All I Want for Christmas is to be 5-foot-2

If you could have anything in the world this holiday season, what would you wish for?

As I flip over a new block on our advent calendar each day, it becomes increasingly apparent that Christmas is almost here. I can't believe that it really is that time at last. This week I decided to take some time to create my ideal Christmas list. Here is what I'm wishing for this year:

  1.  A few extra inches of height. At five feet tall, I'm too short to reach boxes of gloves and hats in our closet without knocking them off the shelf first. Supposed "short" length jeans are too tall for me, and still require a cuff or two, or three. In fact, I am forced to buy "petite" jeans over short, because they are twenty eight (rather than thirty) inches long. I'm not asking for anything unreasonable, just two or three inches. As I am approaching my eighteenth birthday, I know that my chances of magically growing taller are slim to none. However, a girl can dream can't she?
  2.   Perfect vision without the aid of glasses or contact lens. I can't imagine how nice it must be to wake up each morning and be able to see clearly. In fact, if I had 20/20 vision, I bet I could get over my fear of sharks. After all, it would be a lot harder for my imagination to run wild if I could say definitively that there were no sharks in my general area while swimming. While Santa may not be able to leave this under my tree this year, I plan to get corrective surgery one day.
  3.  Admission status updates from colleges. The only thing more stressful than filling out the common app and pressing the send button is waiting to hear back!
  4.  The strength and knowledge of a Grand Prix horseback rider. For those of you who ride, you know how valuable this would be. The two foot high fences that I jump would be no match for legs conditioned to soar over fences five feet high or more. I wouldn't have to worry about my position, safe in the knowledge that I was physically and mentally prepared to take on literally anything in the saddle. What a dream!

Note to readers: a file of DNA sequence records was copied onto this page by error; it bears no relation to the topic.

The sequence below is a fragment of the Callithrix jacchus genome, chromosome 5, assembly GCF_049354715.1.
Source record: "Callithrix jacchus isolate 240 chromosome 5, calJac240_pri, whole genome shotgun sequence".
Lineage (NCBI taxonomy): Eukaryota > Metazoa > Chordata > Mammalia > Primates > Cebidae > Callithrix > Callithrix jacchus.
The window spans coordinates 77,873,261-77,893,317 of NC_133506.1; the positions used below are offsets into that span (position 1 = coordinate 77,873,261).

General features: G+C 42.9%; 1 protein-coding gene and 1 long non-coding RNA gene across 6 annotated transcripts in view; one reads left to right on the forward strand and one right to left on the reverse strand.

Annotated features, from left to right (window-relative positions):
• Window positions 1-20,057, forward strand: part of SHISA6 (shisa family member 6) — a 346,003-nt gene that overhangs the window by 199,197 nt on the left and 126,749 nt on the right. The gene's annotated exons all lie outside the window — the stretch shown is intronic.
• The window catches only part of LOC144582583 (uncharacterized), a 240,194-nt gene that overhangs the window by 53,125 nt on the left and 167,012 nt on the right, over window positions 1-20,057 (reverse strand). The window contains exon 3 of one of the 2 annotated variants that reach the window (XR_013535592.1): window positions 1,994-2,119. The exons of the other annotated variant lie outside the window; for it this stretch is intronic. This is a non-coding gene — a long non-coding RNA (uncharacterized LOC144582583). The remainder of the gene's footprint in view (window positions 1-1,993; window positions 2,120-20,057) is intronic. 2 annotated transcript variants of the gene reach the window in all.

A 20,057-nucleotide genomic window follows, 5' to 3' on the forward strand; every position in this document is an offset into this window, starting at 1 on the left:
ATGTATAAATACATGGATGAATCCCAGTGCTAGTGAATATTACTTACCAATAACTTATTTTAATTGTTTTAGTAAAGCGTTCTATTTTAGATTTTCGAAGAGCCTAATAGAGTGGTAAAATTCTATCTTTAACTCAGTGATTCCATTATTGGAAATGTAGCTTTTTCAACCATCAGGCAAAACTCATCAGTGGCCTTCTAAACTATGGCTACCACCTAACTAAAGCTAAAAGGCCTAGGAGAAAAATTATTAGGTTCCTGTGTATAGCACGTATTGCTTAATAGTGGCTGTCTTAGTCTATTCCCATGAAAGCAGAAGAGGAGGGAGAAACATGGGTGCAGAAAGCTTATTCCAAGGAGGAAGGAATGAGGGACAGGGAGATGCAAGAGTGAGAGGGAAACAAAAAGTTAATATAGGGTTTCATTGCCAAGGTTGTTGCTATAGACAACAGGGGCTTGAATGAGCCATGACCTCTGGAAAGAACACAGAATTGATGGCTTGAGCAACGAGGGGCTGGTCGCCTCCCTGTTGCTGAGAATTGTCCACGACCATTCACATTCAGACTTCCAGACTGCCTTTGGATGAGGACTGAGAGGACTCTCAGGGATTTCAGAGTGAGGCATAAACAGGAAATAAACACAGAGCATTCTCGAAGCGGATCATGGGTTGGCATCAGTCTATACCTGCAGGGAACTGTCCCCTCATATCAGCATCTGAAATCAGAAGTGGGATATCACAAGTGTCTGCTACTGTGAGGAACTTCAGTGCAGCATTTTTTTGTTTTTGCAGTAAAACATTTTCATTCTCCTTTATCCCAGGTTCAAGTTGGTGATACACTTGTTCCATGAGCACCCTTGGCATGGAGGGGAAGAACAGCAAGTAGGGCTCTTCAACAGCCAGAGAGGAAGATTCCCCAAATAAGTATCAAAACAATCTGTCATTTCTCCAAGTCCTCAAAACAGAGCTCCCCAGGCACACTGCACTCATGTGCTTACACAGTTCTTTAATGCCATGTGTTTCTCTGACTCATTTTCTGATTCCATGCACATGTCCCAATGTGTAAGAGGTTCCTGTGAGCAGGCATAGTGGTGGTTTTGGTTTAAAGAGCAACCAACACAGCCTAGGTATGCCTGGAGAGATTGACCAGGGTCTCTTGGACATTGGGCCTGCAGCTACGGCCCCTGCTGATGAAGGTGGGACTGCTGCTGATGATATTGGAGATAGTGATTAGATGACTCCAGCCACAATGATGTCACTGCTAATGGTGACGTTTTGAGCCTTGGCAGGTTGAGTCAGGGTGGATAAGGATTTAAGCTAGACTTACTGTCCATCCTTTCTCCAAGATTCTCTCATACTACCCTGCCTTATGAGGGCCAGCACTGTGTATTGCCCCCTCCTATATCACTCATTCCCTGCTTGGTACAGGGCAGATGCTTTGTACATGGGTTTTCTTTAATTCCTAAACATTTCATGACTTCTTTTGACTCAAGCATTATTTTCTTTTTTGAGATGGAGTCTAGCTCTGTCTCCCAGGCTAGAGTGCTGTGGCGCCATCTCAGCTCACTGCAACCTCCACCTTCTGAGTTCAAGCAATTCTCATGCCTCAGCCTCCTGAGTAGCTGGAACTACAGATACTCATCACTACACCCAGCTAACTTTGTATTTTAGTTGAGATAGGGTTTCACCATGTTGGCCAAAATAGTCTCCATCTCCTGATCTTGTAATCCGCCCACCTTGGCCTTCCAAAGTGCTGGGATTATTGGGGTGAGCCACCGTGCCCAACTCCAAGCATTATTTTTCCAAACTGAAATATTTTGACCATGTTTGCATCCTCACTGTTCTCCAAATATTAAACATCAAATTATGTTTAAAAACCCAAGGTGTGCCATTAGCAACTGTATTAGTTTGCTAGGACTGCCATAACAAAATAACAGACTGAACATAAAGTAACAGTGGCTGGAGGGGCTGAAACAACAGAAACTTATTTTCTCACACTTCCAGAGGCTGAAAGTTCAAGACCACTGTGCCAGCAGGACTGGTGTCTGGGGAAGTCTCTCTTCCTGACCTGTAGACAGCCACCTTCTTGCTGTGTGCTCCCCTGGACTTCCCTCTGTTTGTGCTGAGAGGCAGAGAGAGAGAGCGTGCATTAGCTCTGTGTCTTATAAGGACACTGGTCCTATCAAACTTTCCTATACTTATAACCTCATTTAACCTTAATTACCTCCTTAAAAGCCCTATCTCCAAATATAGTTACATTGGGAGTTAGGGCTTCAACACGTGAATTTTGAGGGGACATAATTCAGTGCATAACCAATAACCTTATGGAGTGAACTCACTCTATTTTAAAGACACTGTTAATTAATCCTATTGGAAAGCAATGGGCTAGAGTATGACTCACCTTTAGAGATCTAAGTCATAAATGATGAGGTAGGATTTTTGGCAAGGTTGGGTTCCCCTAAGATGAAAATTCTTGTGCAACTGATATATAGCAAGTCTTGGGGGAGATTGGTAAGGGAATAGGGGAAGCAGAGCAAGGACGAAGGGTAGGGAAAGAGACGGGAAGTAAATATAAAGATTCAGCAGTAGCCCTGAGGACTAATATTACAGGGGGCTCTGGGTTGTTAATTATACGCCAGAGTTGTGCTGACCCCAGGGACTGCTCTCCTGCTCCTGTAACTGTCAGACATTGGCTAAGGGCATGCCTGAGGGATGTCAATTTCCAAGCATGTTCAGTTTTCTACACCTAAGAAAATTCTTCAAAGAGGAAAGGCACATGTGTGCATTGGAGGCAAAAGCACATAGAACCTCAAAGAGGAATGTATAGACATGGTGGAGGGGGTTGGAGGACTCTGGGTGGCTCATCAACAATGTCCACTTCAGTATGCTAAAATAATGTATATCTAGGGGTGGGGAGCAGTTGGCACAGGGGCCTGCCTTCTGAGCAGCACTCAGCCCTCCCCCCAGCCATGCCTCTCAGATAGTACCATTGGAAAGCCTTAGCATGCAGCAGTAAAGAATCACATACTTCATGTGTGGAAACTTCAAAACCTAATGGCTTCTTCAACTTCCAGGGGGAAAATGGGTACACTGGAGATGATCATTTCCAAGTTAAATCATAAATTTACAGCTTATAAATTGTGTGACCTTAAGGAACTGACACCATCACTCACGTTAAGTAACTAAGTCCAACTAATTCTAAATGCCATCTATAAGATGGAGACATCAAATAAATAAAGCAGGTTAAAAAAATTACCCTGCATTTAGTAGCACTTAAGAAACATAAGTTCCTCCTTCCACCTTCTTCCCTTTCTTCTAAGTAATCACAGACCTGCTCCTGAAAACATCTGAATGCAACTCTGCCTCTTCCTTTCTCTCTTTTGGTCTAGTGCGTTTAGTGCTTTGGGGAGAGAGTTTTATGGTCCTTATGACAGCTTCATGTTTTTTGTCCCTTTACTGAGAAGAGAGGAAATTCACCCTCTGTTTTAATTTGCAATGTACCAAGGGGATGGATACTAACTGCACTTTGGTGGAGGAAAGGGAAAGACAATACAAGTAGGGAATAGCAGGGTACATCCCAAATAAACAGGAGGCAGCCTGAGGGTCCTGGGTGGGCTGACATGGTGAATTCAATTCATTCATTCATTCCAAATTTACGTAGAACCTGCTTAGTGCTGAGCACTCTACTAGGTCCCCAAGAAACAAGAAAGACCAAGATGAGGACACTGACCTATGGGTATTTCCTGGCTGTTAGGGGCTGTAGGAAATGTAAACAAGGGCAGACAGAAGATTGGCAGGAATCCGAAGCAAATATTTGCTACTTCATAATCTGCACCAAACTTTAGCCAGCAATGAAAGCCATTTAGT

5.  A sense of direction. I am notorious in my family for not knowing where I am or where I'm going. I never paid attention to those things as a passenger, and I've certainly paid the price for that. When I passed my permit test and started practicing driving in the summer of 2010, I couldn't even tell you how to get to my house from town. I am proud to declare that I now have the routes to: my home, the high school, the IGA, Key Food, and the barn-that I ride at-memorized. I'm working on everything else. While I love navigation systems as much as the next guy, a mental GPS would be fantastic!
  6.   Artistic ability. I will never forget the day that I discovered my artistic skills were severely lacking. My third grade teacher asked each student to illustrate a character from the tall tale we had read earlier. I was so excited, I even had a vision. I worked quickly, my colored pencils flying across the paper. A line here, a bit of green there, and he was....NOT AT ALL LIKE I'D ENVISIONED HIM!?! He was ugly and definitely not the friendly looking character that I had intended to draw. I later learned that I was not gifted with paintbrushes either. I started using stickers instead of my own art for school projects. It worked well, and I employ that strategy today. I never did learn to draw or paint. Let's just say I earn more points for effort than the beauty of my art work.